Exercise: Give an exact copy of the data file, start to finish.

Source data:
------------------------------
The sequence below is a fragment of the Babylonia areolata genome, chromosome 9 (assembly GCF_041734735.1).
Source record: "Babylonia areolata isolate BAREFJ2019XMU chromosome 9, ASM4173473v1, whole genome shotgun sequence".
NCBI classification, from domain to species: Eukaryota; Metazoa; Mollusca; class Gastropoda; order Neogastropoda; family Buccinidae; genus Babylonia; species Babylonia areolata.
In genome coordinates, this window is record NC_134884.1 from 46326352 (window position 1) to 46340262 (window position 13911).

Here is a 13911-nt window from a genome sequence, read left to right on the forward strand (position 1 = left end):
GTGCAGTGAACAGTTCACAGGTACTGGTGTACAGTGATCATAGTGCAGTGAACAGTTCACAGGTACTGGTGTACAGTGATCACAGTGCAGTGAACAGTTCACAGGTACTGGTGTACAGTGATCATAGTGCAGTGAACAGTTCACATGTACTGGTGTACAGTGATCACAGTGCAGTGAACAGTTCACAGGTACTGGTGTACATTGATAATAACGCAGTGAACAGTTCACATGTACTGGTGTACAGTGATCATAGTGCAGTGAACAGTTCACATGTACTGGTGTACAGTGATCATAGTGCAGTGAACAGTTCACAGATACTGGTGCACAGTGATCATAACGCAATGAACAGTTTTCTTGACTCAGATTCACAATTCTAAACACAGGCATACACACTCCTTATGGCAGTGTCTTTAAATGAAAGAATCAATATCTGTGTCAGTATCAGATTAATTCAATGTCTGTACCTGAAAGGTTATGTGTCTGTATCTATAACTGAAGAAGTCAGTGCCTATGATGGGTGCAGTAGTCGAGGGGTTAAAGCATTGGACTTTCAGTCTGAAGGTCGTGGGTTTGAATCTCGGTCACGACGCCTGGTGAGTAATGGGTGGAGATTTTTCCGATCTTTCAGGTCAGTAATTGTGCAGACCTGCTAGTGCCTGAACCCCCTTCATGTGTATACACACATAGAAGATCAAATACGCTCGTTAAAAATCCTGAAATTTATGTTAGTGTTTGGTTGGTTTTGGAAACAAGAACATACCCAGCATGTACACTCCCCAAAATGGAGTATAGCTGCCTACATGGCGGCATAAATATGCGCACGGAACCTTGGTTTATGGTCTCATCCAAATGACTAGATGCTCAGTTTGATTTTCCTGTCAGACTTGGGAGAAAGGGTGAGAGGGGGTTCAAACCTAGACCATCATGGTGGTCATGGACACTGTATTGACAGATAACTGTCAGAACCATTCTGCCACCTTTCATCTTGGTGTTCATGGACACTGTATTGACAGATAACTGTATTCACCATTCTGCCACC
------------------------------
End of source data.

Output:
The sequence below is a fragment of the Babylonia areolata genome, chromosome 9 (assembly GCF_041734735.1).
Source record: "Babylonia areolata isolate BAREFJ2019XMU chromosome 9, ASM4173473v1, whole genome shotgun sequence".
NCBI classification, from domain to species: Eukaryota; Metazoa; Mollusca; class Gastropoda; order Neogastropoda; family Buccinidae; genus Babylonia; species Babylonia areolata.
In genome coordinates, this window is record NC_134884.1 from 46326352 (window position 1) to 46340262 (window position 13911).

Here is a 13911-nt window from a genome sequence, read left to right on the forward strand (position 1 = left end):
GTGCAGTGAACAGTTCACAGGTACTGGTGTACAGTGATCATAGTGCAGTGAACAGTTCACAGGTACTGGTGTACAGTGATCACAGTGCAGTGAACAGTTCACAGGTACTGGTGTACAGTGATCATAGTGCAGTGAACAGTTCACATGTACTGGTGTACAGTGATCACAGTGCAGTGAACAGTTCACAGGTACTGGTGTACATTGATAATAACGCAGTGAACAGTTCACATGTACTGGTGTACAGTGATCATAGTGCAGTGAACAGTTCACATGTACTGGTGTACAGTGATCATAGTGCAGTGAACAGTTCACAGATACTGGTGCACAGTGATCATAACGCAATGAACAGTTTTCTTGACTCAGATTCACAATTCTAAACACAGGCATACACACTCCTTATGGCAGTGTCTTTAAATGAAAGAATCAATATCTGTGTCAGTATCAGATTAATTCAATGTCTGTACCTGAAAGGTTATGTGTCTGTATCTATAACTGAAGAAGTCAGTGCCTATGATGGGTGCAGTAGTCGAGGGGTTAAAGCATTGGACTTTCAGTCTGAAGGTCGTGGGTTTGAATCTCGGTCACGACGCCTGGTGAGTAATGGGTGGAGATTTTTCCGATCTTTCAGGTCAGTAATTGTGCAGACCTGCTAGTGCCTGAACCCCCTTCATGTGTATACACACATAGAAGATCAAATACGCTCGTTAAAAATCCTGAAATTTATGTTAGTGTTTGGTTGGTTTTGGAAACAAGAACATACCCAGCATGTACACTCCCCAAAATGGAGTATAGCTGCCTACATGGCGGCATAAATATGCGCACGGAACCTTGGTTTATGGTCTCATCCAAATGACTAGATGCTCAGTTTGATTTTCCTGTCAGACTTGGGAGAAAGGGTGAGAGGGGGTTCAAACCTAGACCATCATGGTGGTCATGGACACTGTATTGACAGATAACTGTCAGAACCATTCTGCCACCTTTCATCTTGGTGTTCATGGACACTGTATTGACAGATAACTGTATTCACCATTCTGCCACC